To improve the level of safety, a further option is to install each of these safety guards with the Safety Switches RFID feature. There are a variety of safety switches such as interlock switches, solid state contacts or noncontact safety switches. For example, the Noncontact Sensaguard Safety Switch by Allen-Bradley, known as well the hall switch, takes avail of the Hall Effect to improve the safety level with the guards:

The hall switch enables the machine to accept signals so that once the safety guard is lifted, the machine would stop working to as to avoid the circumstances when the worker is reaching beyond the machine when it is running, which is a dangerous situation.

Sensaguard - Rockwell
SensaGuard Non-contact Interlock Switches
Courtesy of Allen-Bradley (Rockwell Automation)


“The hall effect sensor is a type of magnetic sensor which can be used for detecting the strength and direction of a magnetic field produced from a permanent magnet or an electromagnet with its output varying in proportion to the strength of the magnetic field being detected. [8] 

— Electronics Tutorials


We would suggest you read and refer to local and regional regulations and standards regarding safety devices for packaging and production equipment. See: European Agency for Safety and Health at Work.



The danger and hazard with electricals often happen when a technician is dealing or troubleshooting with the hardware, or an engineer is handling the programming sitting by the machine. Enabling electricals with full safety has a variety of choices and options.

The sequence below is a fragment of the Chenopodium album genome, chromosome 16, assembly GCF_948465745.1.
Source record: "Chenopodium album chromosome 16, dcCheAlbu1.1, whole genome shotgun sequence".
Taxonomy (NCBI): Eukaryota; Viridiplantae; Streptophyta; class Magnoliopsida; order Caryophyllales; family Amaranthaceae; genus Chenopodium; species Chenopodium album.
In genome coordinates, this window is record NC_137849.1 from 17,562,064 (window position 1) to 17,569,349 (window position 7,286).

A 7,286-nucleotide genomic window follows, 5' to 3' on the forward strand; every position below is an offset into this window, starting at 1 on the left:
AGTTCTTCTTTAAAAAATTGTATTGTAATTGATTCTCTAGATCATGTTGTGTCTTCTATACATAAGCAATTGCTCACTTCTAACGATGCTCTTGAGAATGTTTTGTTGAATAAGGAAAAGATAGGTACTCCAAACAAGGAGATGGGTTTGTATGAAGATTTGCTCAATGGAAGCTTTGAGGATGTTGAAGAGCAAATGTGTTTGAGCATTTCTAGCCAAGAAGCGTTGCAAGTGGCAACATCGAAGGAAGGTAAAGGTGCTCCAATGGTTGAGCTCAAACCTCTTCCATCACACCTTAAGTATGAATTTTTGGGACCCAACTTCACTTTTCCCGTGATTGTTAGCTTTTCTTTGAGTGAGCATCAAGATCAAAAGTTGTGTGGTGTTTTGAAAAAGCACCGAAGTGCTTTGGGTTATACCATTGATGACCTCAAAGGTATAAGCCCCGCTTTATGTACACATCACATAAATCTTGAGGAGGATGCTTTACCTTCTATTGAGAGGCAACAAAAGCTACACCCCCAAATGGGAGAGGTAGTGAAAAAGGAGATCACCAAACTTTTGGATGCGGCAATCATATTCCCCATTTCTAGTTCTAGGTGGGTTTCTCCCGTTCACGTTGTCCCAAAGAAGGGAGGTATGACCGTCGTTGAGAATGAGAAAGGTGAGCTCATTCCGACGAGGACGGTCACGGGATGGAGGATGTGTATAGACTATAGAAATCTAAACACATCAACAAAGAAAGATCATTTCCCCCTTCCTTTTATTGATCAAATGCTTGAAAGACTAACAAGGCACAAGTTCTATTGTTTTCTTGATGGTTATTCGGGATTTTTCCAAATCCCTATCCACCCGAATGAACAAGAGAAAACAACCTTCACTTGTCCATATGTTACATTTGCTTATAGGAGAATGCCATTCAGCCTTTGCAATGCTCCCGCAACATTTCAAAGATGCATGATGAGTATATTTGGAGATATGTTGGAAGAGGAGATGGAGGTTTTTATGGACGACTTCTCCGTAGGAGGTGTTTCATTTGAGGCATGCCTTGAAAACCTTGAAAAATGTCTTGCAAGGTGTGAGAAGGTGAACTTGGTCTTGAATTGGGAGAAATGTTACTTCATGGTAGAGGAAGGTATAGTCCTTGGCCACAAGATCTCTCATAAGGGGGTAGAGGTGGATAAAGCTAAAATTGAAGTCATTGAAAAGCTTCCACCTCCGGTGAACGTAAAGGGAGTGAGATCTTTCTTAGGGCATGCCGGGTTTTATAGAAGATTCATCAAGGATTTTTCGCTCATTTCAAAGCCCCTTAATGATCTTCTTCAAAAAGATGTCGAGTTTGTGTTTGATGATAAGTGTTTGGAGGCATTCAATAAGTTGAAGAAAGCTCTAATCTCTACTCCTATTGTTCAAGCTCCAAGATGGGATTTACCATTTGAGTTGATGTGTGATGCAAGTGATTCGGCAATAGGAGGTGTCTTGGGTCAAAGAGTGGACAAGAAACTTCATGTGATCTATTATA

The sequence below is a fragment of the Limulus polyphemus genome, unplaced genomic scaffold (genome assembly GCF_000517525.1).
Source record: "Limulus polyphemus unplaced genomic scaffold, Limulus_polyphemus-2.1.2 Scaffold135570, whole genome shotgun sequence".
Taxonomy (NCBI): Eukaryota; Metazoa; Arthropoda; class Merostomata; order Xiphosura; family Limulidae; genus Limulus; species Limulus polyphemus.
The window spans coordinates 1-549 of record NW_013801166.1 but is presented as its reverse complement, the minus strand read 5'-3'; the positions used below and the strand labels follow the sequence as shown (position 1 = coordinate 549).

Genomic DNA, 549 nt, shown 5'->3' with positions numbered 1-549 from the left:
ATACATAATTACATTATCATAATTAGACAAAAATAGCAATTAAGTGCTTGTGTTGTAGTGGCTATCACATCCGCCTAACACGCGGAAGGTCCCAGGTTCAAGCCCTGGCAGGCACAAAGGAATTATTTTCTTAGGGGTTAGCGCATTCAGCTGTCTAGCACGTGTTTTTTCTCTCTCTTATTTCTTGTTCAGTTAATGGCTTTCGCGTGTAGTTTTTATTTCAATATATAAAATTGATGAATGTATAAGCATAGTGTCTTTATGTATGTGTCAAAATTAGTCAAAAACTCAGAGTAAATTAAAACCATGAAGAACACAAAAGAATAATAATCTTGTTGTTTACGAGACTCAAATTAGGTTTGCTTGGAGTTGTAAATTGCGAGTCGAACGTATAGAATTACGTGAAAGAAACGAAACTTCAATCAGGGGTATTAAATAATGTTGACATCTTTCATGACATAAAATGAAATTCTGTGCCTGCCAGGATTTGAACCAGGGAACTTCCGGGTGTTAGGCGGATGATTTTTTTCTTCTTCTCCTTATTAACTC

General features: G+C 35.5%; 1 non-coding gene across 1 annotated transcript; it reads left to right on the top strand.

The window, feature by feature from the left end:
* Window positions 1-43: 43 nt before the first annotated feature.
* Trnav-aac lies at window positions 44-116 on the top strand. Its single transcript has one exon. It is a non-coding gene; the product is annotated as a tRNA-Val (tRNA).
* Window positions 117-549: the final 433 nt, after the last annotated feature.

• Enable a Disconnect Switch

A disconnect switch can de-energize a circuit when it is for maintenance and service, or in case of emergency. [9]

  • Enable a Door Disconnect Switch

A door disconnect switch is similar to a normal disconnect switch, yet is installed in the interior part of the electrical enclosure. This allows the maximum level of protection in terms of maintenance or repair, during which processes the enclosure will be inevitably opened. This can prevent also an injury in the case that random people open the machine’s enclosure.

  • Impose Training with your workers and technicians regarding safe Lockout Tagout (LOTO) procedure

According to 1910.147 – The control of hazardous energy (lockout/tagout), stated by United States Department of Labor (OSHA) [10]:

Tagout. The placement of a tagout device on an energy isolating device, in accordance with an established procedure, to indicate that the energy isolating device and the equipment being controlled may not be operated until the tagout device is removed. ”

“Lockout. The placement of a lockout device on an energy-isolating device, in accordance with an established procedure, ensuring that the energy isolating device and the equipment being controlled cannot be operated until the lockout device is removed. ”

The same regulation has stated the importance of safety-compliant LOTO procedures [10]. When all electrical parts, conductors, and circuits are kept disconnected, it is able to avoid hazards when workers or technicians are carrying out maintenance to electrical parts.


Develop packaging machine with “State-of-the-Art”

The “state-of-the-art” is not only about performance or appearance, yet all factors besides mechanical as well. Here, we are addressing the “state-of-the-art” with the ergonomics design, user experience, and friendliness. Recommended reading: The “State-of-the-Art” of packaging machines


Apply Safety Signs on the Machine